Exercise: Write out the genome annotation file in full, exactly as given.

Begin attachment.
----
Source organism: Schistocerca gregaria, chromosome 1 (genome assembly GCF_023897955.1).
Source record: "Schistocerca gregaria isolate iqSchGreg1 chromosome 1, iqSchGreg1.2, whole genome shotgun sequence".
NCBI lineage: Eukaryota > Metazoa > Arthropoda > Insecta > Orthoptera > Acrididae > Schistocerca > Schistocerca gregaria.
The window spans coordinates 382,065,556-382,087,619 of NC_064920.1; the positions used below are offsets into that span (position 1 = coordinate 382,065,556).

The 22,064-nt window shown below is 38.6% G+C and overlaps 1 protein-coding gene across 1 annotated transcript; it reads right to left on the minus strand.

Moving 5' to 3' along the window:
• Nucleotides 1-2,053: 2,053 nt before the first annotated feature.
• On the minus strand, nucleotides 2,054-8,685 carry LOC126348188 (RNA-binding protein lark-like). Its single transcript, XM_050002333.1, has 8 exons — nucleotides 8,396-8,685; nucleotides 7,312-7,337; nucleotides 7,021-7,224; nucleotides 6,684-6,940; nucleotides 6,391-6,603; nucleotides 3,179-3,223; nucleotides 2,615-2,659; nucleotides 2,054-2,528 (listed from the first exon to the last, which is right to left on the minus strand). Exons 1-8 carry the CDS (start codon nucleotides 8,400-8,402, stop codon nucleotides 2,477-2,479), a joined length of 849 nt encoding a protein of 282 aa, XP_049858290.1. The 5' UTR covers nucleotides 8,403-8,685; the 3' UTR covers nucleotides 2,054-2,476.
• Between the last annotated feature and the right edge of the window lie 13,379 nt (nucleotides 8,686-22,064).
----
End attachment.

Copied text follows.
Source organism: Schistocerca gregaria, chromosome 1 (genome assembly GCF_023897955.1).
Source record: "Schistocerca gregaria isolate iqSchGreg1 chromosome 1, iqSchGreg1.2, whole genome shotgun sequence".
NCBI lineage: Eukaryota > Metazoa > Arthropoda > Insecta > Orthoptera > Acrididae > Schistocerca > Schistocerca gregaria.
The window spans coordinates 382,065,556-382,087,619 of NC_064920.1; the positions used below are offsets into that span (position 1 = coordinate 382,065,556).

The 22,064-nt window shown below is 38.6% G+C and overlaps 1 protein-coding gene across 1 annotated transcript; it reads right to left on the minus strand.

Moving 5' to 3' along the window:
• Nucleotides 1-2,053: 2,053 nt before the first annotated feature.
• On the minus strand, nucleotides 2,054-8,685 carry LOC126348188 (RNA-binding protein lark-like). Its single transcript, XM_050002333.1, has 8 exons — nucleotides 8,396-8,685; nucleotides 7,312-7,337; nucleotides 7,021-7,224; nucleotides 6,684-6,940; nucleotides 6,391-6,603; nucleotides 3,179-3,223; nucleotides 2,615-2,659; nucleotides 2,054-2,528 (listed from the first exon to the last, which is right to left on the minus strand). Exons 1-8 carry the CDS (start codon nucleotides 8,400-8,402, stop codon nucleotides 2,477-2,479), a joined length of 849 nt encoding a protein of 282 aa, XP_049858290.1. The 5' UTR covers nucleotides 8,403-8,685; the 3' UTR covers nucleotides 2,054-2,476.
• Between the last annotated feature and the right edge of the window lie 13,379 nt (nucleotides 8,686-22,064).